Your first slide is obviously important for a pitch deck; first impressions count, and a thorough introduction will go a long way. It seems founders often forget that the last slide is just as important.
There’s a simple reason for this: investors easily look at hundreds of slide decks per month and it’s hard to remember them all. Sure, startup names are often catchy and self-explanatory (Lyft, DoorDash), but it’s hard to remember that Orange refers to a car charging company, not the fruit. Companies often receive concise summaries of the companies they work with. In Orange’s case, it could be, “You know, the company that puts chargers in apartment buildings.” Everyone around the table says, “Aaaah, yes,” and the conversation continues.
As a founder, you have the opportunity to influence how someone summarizes your company. The way to do that is to reinforce your message on the first and last slide. What is a good abbreviation for your business? Are you Dollar Shave Club for underwear? Are you Turo for caravans? Are you Freshbooks for aircraft ownership? Well, those are all handy abbreviations – but you can also get more creative!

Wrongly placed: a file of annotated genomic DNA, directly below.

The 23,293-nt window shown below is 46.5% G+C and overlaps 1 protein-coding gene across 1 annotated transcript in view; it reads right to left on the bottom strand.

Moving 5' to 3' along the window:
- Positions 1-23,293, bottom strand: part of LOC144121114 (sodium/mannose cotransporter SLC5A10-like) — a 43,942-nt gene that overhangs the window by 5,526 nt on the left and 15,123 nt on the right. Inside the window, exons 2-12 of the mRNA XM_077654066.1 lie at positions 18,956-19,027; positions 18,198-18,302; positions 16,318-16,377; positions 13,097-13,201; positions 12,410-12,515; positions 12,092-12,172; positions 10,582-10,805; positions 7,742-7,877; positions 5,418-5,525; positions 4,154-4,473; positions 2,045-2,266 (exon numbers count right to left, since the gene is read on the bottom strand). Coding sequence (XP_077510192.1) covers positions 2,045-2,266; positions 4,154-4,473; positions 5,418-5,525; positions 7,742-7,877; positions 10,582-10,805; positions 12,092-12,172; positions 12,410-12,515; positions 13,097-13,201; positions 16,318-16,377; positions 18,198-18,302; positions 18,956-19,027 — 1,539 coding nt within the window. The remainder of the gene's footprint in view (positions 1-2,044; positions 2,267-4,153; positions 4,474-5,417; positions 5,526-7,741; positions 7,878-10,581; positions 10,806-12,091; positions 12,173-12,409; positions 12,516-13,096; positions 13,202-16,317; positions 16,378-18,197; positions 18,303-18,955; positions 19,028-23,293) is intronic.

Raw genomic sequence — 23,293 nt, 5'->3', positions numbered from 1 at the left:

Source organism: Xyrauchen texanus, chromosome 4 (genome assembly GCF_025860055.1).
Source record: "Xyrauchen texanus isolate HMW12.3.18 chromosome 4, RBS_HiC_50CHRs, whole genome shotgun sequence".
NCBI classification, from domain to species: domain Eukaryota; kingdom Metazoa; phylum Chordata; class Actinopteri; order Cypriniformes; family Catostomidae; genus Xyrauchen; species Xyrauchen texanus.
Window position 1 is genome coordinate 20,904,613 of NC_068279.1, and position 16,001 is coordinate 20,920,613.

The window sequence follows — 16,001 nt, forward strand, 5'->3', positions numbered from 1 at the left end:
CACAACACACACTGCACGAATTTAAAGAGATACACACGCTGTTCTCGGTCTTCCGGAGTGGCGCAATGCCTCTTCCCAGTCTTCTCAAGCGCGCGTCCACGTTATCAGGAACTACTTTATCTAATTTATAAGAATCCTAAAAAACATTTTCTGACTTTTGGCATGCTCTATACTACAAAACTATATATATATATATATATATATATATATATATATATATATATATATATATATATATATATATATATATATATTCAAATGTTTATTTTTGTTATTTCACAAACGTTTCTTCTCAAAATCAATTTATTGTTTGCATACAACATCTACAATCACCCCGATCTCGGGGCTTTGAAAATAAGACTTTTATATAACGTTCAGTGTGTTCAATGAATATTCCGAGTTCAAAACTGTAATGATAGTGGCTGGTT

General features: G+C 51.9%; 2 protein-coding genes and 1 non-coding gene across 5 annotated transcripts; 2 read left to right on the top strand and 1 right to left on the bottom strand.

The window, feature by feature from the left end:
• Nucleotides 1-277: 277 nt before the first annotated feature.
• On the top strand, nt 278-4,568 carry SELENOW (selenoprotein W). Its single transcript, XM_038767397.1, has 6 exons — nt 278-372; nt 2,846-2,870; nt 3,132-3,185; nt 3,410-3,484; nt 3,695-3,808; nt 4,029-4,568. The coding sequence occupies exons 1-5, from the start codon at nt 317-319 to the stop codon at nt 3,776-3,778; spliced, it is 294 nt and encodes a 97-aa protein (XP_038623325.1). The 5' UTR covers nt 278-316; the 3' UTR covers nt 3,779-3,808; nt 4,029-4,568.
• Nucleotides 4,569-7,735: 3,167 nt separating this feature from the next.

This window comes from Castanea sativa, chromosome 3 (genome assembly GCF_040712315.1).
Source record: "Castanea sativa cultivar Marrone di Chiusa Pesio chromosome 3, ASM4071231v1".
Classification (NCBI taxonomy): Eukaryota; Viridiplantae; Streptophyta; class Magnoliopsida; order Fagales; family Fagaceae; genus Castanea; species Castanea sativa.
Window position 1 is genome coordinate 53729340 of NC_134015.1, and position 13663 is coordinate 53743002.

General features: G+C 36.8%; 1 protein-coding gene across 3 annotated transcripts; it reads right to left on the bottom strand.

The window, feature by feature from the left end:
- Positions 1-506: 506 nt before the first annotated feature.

You need a closing slide
When pitching, you start with your best stuff first and go from there. The last slides are generally where you show weaknesses. If you don’t have a closing slide, your biggest weaknesses can remain on screen as you talk to investors and answer questions. As you can see, that’s not a great way to get the pump going, and you end up being grilled about your finances, team, go-to-market, or whatever else you added at the end of the game as an afterthought. Instead, set yourself up for success with a good closing slide. Remind your audience who you are and what your company is about to do.
In this story, we dive into the 45+ pitch deck teardowns done so far, and pull out some of the closing slides from our library of pitch deck samples. Top Tip: It’s 100% worth subscribing to TC+ just to see these teardowns and our incredible library of pitch advice. But then again, I wrote most of it, and I’m biased. Still. Subscribe. Continue. It will be the best handful of dollars you spend this year, I promise.
Some examples of closing slides that work
Alto raised $200 million to make a better pharmacy. Choosing to end with a slide that inspires rather than casts a shadow on conversations is one thing. But choosing the succinct “a better pharmacy” rounds out the slide to make it an A+. Watch the teardown of the entire pitch deck.